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SAN QUINTÍN VALLEY, Mexico — In the fields of BerryMex, one of the largest berry growers in the San Quintín Valley of Mexico, laborers hunch over at the waist for hours. They shuffle through long rows of organic strawberry plants — long called the devil’s fruit by pickers — meticulously checking each one for ripe fruit. This backbreaking work earns them pennies — 12 cents to pick a 1-pound pack that retails for $4.99 at a Whole Foods near Washington, D.C.
Ernesto Morales (his name has been changed for his employment protection), 60,picks strawberries for BerryMex. A Mixtec from the southwestern state of Oaxaca, he’s among the 6 million Mexicans who speak indigenous languages. He never attended school, tending his family’s animals instead. At 15 or 16, he started picking tomatoes in the western state of Sinaloa. He didn’t speak Spanish until after he moved to Baja California in the early 1970s.
In March, Morales joined thousands of pickers in the largest strike of Mexican farmworkers in decades. At the peak of harvest, pickers walked out of the fields and blocked the highway north leaving fruit to rot on the vine. Police responded swiftly, breaking up the demonstrations with tear gas and batons. Dozens were arrested.
Though Morales and his wife participated in the demonstration, they avoided the crackdown.
“We went to support the strike,” he said. “My wife and I think alike. We are thinking about our kids, our youth. We are older now. We can die anytime. But we want a future for our children, our youth. We want them to move forward. We went to support the strike and to listen to what the leaders have to say.”
After days of negotiating, farm owners offered field workers a 15 percent raise — about $1.20 more a day for the average worker. Leaders of the strike responded by reducing their demand from 300 pesos, or $20, a day as a basic day rate to 200 pesos a day. The farm owners rejected the counteroffer and walked away from the talks.
In the meantime, most pickers returned to work. The idea of a prolonged work stoppage was never a reality for low-paid laborers like Morales.
“There are too many people who want to work. If we don’t go to work, there are plenty of people who want to work. There is no option for us. We have to go,” he said.
Many workers said they felt the same way. As much as they wanted to keep pressure on the growers while the negotiations continued, they also needed to keep food on their families’ tables.
“Most of the world is unemployed or underemployed so it’s very easy then to break up strikes,” said Eric Holt-Giménez, executive director of the Institute for Food Development and Policy in Oakland, California. “That's especially true in Mexico where people have been dispossessed of their land. So people will work for basically starvation wages because they need to work.”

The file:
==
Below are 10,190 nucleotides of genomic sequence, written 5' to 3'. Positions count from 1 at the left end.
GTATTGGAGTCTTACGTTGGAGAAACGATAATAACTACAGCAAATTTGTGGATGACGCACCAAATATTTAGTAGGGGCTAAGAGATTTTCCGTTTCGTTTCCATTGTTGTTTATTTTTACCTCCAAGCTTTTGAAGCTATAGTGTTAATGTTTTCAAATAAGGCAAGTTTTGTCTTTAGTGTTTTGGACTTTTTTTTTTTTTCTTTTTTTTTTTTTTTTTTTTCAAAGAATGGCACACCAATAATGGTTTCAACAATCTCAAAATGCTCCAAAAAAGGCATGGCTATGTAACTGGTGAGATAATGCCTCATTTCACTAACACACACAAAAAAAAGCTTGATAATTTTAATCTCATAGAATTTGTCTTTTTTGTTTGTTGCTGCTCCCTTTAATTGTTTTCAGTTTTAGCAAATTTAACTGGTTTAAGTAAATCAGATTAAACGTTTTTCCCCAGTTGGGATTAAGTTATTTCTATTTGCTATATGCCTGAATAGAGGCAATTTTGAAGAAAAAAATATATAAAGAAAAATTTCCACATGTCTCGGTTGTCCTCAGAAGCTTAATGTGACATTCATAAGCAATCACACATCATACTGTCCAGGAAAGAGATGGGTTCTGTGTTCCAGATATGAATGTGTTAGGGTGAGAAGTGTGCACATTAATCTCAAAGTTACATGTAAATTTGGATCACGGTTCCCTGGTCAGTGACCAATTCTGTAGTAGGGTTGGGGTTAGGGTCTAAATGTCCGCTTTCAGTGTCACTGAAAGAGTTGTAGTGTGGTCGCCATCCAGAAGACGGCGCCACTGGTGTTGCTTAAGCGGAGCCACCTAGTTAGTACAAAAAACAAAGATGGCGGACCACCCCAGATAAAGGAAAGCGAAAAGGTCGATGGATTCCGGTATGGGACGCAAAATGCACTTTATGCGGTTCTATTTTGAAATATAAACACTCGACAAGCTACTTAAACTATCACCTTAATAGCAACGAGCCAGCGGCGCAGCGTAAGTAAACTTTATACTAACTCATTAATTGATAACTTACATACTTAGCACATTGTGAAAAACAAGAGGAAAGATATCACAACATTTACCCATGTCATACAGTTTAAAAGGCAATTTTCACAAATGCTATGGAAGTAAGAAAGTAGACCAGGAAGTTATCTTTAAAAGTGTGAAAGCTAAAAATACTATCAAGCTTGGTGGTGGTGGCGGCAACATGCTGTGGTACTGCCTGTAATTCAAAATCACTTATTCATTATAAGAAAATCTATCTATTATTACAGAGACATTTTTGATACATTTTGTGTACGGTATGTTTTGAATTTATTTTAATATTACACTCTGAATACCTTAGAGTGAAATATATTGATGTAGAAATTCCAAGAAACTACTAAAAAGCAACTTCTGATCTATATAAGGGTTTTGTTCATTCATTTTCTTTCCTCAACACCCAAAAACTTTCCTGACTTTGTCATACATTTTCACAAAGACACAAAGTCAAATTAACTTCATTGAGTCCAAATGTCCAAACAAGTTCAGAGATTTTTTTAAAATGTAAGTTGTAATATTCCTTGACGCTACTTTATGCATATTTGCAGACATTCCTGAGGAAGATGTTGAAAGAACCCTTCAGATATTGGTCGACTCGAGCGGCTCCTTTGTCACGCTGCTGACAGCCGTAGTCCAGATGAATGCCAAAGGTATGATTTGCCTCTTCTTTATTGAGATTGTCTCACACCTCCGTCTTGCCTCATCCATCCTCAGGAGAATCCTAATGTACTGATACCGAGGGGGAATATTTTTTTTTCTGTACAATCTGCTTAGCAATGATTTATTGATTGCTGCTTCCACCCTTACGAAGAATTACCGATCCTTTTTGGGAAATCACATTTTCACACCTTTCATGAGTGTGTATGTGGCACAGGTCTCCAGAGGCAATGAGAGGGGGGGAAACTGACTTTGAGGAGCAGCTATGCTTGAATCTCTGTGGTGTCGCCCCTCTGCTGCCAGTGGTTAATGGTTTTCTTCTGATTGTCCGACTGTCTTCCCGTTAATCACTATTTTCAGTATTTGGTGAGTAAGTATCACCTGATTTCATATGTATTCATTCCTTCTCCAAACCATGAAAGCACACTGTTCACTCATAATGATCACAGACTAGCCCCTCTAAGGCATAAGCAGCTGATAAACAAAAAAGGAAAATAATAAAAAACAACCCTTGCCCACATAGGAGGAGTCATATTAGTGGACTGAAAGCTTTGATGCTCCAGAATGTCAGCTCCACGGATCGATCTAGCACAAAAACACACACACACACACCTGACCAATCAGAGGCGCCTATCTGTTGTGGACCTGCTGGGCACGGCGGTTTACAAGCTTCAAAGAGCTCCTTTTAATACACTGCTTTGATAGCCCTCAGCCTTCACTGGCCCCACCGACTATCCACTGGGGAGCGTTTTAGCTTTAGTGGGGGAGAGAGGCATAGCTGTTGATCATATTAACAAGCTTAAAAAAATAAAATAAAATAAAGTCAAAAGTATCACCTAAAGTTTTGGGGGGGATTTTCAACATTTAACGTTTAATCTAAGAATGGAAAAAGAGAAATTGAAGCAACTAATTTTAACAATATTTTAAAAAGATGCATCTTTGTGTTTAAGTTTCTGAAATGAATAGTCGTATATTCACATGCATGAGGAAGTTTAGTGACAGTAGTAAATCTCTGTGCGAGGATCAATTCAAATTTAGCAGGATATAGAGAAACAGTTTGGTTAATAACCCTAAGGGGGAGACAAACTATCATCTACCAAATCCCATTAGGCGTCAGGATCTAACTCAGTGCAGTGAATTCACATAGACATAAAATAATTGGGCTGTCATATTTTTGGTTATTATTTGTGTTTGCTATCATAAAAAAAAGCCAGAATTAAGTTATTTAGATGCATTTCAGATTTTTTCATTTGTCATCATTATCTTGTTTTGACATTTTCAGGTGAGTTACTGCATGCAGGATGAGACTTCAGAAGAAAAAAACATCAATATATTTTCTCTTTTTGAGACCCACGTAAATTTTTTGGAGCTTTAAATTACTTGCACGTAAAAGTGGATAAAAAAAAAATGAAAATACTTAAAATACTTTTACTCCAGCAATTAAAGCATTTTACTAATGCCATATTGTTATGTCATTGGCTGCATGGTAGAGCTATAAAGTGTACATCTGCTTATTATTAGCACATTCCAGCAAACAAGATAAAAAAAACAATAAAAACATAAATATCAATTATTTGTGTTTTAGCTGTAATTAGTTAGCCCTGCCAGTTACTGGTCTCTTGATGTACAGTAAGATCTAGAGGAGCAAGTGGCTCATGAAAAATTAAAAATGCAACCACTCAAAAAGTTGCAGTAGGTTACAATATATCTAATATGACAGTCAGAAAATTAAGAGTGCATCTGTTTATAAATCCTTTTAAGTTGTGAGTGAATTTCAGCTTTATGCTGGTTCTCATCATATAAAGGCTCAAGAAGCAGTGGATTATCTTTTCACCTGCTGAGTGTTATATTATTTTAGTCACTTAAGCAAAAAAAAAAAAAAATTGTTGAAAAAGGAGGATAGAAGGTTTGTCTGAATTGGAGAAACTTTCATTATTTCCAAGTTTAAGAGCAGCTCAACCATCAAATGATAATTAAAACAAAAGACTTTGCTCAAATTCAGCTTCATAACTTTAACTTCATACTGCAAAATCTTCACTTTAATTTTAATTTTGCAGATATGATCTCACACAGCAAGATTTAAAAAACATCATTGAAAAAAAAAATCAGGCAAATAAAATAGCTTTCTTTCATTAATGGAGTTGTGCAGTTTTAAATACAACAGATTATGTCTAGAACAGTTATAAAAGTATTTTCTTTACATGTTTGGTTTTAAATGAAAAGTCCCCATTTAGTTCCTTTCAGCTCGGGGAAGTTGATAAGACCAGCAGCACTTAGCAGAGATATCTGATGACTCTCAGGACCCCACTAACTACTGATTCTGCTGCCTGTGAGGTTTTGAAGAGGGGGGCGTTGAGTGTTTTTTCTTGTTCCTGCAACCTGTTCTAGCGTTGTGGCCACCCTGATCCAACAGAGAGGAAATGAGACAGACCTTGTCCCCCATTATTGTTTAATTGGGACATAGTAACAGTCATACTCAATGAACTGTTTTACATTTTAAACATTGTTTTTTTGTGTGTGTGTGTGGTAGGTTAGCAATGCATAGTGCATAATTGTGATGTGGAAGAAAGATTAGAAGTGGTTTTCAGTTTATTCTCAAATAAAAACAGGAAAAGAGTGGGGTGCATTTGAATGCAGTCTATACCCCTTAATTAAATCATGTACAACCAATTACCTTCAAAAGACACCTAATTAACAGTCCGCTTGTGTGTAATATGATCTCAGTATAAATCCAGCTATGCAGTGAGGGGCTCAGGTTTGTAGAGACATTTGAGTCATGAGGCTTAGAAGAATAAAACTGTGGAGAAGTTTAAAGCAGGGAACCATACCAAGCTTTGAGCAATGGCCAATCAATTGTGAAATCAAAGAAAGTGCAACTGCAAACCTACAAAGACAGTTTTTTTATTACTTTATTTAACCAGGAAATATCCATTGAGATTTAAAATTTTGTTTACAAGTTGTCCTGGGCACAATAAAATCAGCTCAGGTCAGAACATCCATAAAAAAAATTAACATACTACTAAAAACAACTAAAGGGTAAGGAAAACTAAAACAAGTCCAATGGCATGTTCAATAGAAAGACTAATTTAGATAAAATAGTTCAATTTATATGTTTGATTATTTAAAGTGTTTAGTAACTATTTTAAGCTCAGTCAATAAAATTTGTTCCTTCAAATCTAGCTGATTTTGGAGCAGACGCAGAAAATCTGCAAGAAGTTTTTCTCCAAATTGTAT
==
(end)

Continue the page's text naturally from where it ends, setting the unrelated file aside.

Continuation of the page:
With the wage issue still unresolved in April, and workers still in the fields, labor leaders escalated their pleas to the federal level. In early June the government announced a compromise, which experts have hailed a historic victory for labor. They announced a tiered system in which farms are grouped by size. The new day rates for large operations will be 180 pesos a day; medium, 165 pesos; and small farms, 150 pesos. What it means for Morales is about an extra $4 on the new day rates.
It’s not what Morales had hoped for, but he’ll certainly take it — he has no other choice. His family lives paycheck to paycheck.
“When I can no longer work, that’s it,” he said. “But now I can still work, even though I am slower. My body is tired, but I do all I can.”
Morales has worked in the fields for more than four decades. After years of working in Sinaloa and Baja California, in 1975 he paid a coyote $300 to ferret him across the border to the U.S. — a trip that can cost up to $5,000 today.
“When I arrived in Fresno, the first thing I did was trim grapevines, peach trees, nectarine trees, plum trees. I used to trim all that,” he recalled. He followed the harvest up the West Coast from California to Washington state and back, part of the mostly invisible labor behind the bounty of produce that fills U.S. grocery stores and homes.
“The typical agricultural worker today is indigenous — is from Oaxaca, maybe from the [indigenous] Triquis,” said Holt-Giménez. The Mexican fieldworkers’ traditional migration route starts in Oaxaca and winds through Sinaloa and Baja California before crossing into the U.S. and running through California’s Imperial and Central valleys, all the way up to the border with Canada. According to Holt-Giménez, the Mexican migrant workers are the most exploited, marginalized and vulnerable laborers on the continent.